How did you hook up with Risa originally?
My manager introduced me to her. They’re friends who knew each other through something in New York, and I guess I produced a couple of records that Risa was a fan of—maybe Rosi Golan record and Natasha Bedingfield. It was awhile ago. Risa’s record was the first one I made after moving to Nashville from L.A.
I didn’t realize you’d actually moved there.
Yeah, it was an interesting process. I’ve been searching for a new band and kind of doing one-offs here and there and I knew I could find a country band here really easily and when I committed to doing Risa’s record I knew I was going to have to find a really killer pop band—and I managed to. The guys who made that record are all people I work with now.
They’re all Nashville guys?
They’re all Nashville locals, though they’re from all over the place originally. The drummer, Jeremy Lutito, plays in a band called Leagues, but he used to play with Carney, and was on those records. One of the guitar players is Adam Schonfeld who’s one of the biggest guitar players in town on country stuff, but he’s a ridiculous pop player, too. Mike Payne is also a busy pop guitar player here and a really good country player. Tim Lauer, the keyboard player, is an old friend here who’s played on some country records for me.
The keys are prominent on this album.
I wanted that because Risa’s record is not really a power-pop record; it’s more an indie intelli-pop record. The keys play a big part in it. Part of my process as a producer is I do a lot of preproduction because I want to deconstruct and reconstruct the songs a couple of times before I get into the studio with musicians. Then, every time I pulled up the songs it led me to different keyboard sounds. I think it fits her voice well.
I like that it’s spare. You let her voice do the work in most of the songs.
She has a great voice and she’s very particular about her production. For me, if the vocal’s not right, whatever else you do is irrelevant, so I try to build tracks around the singers that I work with. None of my records sound the same, but I hope the vocals come through on all of them.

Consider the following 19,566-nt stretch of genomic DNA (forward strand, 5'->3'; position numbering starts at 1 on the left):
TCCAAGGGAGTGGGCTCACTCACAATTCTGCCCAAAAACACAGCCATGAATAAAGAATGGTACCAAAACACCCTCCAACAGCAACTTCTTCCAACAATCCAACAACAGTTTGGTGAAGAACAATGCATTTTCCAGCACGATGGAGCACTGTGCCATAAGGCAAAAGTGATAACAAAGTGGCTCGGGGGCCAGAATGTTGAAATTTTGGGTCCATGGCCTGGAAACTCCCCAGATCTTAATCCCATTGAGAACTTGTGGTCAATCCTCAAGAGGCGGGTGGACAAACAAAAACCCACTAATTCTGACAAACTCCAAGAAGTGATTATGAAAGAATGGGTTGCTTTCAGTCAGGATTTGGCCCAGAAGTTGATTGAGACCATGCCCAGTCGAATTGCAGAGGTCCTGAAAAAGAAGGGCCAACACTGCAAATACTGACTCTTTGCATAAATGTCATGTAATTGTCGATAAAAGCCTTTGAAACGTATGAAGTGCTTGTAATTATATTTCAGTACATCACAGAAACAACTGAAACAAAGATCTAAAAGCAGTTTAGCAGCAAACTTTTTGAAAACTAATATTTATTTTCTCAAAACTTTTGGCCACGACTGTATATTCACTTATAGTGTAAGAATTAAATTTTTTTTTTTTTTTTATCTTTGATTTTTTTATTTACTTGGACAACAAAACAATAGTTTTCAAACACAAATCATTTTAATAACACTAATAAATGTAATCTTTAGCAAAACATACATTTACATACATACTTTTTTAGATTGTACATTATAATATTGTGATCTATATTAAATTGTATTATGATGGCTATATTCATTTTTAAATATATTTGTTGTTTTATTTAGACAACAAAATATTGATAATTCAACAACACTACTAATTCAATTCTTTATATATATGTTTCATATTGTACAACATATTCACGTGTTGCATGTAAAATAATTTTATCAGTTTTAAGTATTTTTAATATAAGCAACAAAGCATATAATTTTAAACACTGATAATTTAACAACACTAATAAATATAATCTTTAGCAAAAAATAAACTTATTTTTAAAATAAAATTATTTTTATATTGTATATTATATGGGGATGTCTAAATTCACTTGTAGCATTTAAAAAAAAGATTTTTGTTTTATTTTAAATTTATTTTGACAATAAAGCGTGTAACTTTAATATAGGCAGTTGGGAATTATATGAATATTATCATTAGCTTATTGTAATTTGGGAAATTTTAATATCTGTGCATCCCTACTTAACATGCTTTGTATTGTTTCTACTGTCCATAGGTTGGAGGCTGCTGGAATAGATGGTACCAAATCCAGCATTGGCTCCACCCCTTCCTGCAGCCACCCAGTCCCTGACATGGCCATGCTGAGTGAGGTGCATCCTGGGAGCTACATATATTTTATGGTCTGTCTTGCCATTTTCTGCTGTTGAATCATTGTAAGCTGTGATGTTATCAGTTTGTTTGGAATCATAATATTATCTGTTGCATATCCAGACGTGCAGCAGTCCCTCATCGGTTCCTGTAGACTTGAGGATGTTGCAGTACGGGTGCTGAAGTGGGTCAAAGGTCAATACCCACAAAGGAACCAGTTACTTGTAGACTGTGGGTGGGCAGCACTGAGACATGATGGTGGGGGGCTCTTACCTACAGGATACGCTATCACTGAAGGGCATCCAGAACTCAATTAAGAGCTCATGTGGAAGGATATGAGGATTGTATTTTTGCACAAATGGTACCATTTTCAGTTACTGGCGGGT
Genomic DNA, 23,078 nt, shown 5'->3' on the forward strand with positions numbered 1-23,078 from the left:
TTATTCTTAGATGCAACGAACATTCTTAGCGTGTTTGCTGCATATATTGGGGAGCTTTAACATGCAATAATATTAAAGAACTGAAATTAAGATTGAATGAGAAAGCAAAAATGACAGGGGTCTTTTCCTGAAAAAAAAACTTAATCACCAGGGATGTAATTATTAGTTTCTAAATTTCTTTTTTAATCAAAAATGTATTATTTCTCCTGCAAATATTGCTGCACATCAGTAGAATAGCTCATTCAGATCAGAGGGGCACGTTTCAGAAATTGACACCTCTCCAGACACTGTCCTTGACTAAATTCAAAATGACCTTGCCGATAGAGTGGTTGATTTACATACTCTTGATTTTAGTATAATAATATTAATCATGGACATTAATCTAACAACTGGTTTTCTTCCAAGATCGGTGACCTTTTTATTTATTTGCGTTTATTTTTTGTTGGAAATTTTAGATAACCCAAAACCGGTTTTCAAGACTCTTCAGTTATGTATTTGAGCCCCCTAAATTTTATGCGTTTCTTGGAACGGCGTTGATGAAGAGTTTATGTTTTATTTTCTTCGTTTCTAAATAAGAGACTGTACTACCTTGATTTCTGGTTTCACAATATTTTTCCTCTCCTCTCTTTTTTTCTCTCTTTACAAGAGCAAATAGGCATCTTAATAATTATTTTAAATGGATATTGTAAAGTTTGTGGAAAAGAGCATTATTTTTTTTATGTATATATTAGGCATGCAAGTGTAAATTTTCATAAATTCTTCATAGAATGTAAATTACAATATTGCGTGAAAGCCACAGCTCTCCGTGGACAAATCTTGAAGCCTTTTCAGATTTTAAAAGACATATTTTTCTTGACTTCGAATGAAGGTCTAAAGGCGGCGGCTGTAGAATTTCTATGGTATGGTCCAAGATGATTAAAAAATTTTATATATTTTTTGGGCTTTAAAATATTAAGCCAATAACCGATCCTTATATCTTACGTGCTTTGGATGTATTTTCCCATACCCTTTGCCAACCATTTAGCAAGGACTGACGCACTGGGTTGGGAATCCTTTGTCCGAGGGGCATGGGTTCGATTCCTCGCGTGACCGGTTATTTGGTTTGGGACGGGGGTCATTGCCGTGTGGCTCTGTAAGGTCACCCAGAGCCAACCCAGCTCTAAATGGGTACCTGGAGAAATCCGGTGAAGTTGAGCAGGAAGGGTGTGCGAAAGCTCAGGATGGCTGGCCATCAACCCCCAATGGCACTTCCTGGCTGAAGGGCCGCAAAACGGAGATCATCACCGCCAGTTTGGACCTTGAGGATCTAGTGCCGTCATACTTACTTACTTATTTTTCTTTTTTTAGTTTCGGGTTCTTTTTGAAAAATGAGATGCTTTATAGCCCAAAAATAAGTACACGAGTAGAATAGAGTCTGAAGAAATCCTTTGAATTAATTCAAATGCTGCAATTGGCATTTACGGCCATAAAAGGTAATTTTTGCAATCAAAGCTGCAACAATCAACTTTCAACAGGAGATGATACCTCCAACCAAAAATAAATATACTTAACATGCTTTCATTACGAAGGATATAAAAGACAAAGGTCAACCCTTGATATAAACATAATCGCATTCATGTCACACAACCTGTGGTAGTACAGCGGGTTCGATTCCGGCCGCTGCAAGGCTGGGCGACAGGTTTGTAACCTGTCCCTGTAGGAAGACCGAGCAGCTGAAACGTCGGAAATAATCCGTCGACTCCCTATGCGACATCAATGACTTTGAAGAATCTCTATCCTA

So, you did this at Smoakstack Studios in Nashville? Are you friends with [owner] Paul Moak?
Yes. His studio is a quarter of a mile from mine. I have a studio on the House of Blues compound and we were supposed to track in A, which is the big room here, because my space is really an overdub space. But Alison Krauss & Union Station were in the middle making a record there and the day before they were supposed to end and we were supposed to start, Allison grabbed me in the parking lot and said, “Hey, would you be able to move your session a week later?”
“Oh, because you have, like, 24 Grammys we have to move our session?”
Actually, if she asked me to move it to China, I would! [Laughs] But fortunately Moak’s studio was open, and his room is amazing! It’s just a playground—it has everything you could imagine. There’s always something to get creative with. Sonically it’s a great room, but the room itself has all these instruments and all this vibe. Whether or not you’re using any of that, you feel a little bump of creativity in there, which I really like.
So, were you going through the SSL there to Pro Tools?
Yeah. I think we brought in some API lunchbox for the drums. Eric Robinson recorded the record. I’ve probably made 25 or 30 records with him. We were holed up in a studio together in L.A. for about six years making records. He still lives in L.A.
What mic did you use on Risa?
I think we used big Blue Bottle, with a B6 capsule, and I’ve also got an old [Neumann] 47 for softer vocals. We’ll have that go into a [BAE] 312 [mic pre] into a Distressor; no EQ to tape.
You co-wrote a few of the songs. Were they demo’d out before the tracking session, or were you writing in the studio and then cutting them?
With Risa, there was some triage. She brought in some songs that I loved and that we didn’t touch, other than the arrangements, and then she brought in some songs that I thought could be a little better. I’m very, very careful about putting my name on a song with a writer when I’m producing a record if I didn’t write it prior to production. I always leave it up to the artist. The songs I’m credited on were some we wrote parts of together.
She brought in an acoustic demo. “Here’s how this could maybe be better. Here’s how this pre-chorus would work better, here’s how this chorus could open up more.” One of the things I try to do is get very sparse one-instrument, one-vocal demos of everything for the record, so I can live with the music and use my imagination to hear what’s not there, as opposed to hearing through what the artist has produced in a demo session, or produced on their own in Garbage Band or wherever. It gives me a little bit more room to be creative in my head.